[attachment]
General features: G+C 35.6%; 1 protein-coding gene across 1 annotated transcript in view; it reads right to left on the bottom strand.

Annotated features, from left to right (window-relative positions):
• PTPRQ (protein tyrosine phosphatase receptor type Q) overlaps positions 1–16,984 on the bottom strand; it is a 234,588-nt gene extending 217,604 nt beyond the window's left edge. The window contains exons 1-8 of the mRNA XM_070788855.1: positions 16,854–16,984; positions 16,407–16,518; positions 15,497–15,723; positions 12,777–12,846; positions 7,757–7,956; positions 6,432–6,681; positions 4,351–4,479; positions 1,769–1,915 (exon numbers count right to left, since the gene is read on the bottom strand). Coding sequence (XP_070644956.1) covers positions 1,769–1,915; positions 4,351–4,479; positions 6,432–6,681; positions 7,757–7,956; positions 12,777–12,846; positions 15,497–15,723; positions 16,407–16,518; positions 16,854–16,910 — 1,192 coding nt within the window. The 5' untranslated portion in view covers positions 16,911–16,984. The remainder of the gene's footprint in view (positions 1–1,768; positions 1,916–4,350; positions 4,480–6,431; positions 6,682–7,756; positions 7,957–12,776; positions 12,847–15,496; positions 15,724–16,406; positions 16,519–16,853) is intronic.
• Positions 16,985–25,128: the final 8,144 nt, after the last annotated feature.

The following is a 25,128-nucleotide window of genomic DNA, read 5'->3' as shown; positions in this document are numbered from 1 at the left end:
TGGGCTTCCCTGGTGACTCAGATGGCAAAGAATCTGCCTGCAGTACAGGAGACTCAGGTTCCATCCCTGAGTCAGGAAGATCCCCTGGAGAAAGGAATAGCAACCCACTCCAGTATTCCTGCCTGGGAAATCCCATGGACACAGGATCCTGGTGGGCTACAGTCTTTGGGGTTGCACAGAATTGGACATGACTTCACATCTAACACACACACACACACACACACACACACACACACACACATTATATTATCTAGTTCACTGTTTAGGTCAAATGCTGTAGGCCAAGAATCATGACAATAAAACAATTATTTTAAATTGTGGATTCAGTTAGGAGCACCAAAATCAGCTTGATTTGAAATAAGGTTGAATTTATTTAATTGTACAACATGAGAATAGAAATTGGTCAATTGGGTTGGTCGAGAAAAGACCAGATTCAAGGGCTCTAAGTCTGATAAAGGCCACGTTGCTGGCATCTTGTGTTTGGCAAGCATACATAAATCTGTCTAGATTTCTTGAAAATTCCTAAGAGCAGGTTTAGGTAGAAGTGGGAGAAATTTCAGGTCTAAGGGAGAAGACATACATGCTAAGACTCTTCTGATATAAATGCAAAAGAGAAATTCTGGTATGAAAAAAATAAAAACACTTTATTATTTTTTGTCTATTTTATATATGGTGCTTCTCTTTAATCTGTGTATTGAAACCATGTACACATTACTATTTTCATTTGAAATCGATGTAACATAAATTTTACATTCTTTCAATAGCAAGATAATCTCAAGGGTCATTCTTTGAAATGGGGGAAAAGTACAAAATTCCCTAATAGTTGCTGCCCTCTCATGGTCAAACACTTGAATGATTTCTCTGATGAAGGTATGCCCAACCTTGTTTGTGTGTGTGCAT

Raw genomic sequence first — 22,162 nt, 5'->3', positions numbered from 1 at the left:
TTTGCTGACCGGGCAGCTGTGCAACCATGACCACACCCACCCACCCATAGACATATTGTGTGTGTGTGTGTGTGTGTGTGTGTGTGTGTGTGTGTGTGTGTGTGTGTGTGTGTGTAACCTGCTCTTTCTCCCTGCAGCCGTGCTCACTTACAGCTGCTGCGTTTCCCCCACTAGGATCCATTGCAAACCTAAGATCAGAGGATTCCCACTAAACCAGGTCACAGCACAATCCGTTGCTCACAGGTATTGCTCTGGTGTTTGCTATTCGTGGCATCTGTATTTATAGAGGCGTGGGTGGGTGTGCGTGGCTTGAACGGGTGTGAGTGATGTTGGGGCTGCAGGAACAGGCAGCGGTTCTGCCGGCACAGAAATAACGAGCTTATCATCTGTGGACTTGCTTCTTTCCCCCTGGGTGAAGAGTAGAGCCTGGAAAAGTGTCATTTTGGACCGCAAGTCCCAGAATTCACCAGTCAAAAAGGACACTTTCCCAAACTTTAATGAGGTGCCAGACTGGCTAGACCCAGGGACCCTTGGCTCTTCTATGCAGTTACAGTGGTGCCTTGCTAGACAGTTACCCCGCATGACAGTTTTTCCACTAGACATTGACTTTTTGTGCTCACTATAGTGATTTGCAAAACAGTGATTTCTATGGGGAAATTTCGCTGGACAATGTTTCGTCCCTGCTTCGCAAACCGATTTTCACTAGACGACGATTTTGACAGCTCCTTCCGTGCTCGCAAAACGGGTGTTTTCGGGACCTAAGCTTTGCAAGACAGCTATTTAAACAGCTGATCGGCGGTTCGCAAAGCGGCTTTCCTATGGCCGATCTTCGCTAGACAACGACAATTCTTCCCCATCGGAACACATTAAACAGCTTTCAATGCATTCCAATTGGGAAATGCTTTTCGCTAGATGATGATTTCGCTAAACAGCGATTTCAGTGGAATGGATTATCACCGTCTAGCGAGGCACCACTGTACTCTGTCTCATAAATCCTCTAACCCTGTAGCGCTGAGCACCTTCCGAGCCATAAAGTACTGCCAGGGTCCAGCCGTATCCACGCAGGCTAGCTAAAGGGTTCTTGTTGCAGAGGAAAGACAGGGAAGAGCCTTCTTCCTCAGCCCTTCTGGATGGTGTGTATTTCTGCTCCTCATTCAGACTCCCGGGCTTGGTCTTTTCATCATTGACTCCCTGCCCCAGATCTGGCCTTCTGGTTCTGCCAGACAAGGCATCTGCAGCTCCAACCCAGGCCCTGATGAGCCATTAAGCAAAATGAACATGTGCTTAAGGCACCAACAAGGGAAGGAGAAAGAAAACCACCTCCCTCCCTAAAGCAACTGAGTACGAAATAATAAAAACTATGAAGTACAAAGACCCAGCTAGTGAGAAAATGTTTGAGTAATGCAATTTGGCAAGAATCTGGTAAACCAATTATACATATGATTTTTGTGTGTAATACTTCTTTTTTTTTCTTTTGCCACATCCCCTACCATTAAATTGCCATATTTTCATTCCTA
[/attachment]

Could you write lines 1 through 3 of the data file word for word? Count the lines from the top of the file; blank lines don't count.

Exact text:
General features: G+C 35.6%; 1 protein-coding gene across 1 annotated transcript in view; it reads right to left on the bottom strand.

Annotated features, from left to right (window-relative positions):
• PTPRQ (protein tyrosine phosphatase receptor type Q) overlaps positions 1–16,984 on the bottom strand; it is a 234,588-nt gene extending 217,604 nt beyond the window's left edge. The window contains exons 1-8 of the mRNA XM_070788855.1: positions 16,854–16,984; positions 16,407–16,518; positions 15,497–15,723; positions 12,777–12,846; positions 7,757–7,956; positions 6,432–6,681; positions 4,351–4,479; positions 1,769–1,915 (exon numbers count right to left, since the gene is read on the bottom strand). Coding sequence (XP_070644956.1) covers positions 1,769–1,915; positions 4,351–4,479; positions 6,432–6,681; positions 7,757–7,956; positions 12,777–12,846; positions 15,497–15,723; positions 16,407–16,518; positions 16,854–16,910 — 1,192 coding nt within the window. The 5' untranslated portion in view covers positions 16,911–16,984. The remainder of the gene's footprint in view (positions 1–1,768; positions 1,916–4,350; positions 4,480–6,431; positions 6,682–7,756; positions 7,957–12,776; positions 12,847–15,496; positions 15,724–16,406; positions 16,519–16,853) is intronic.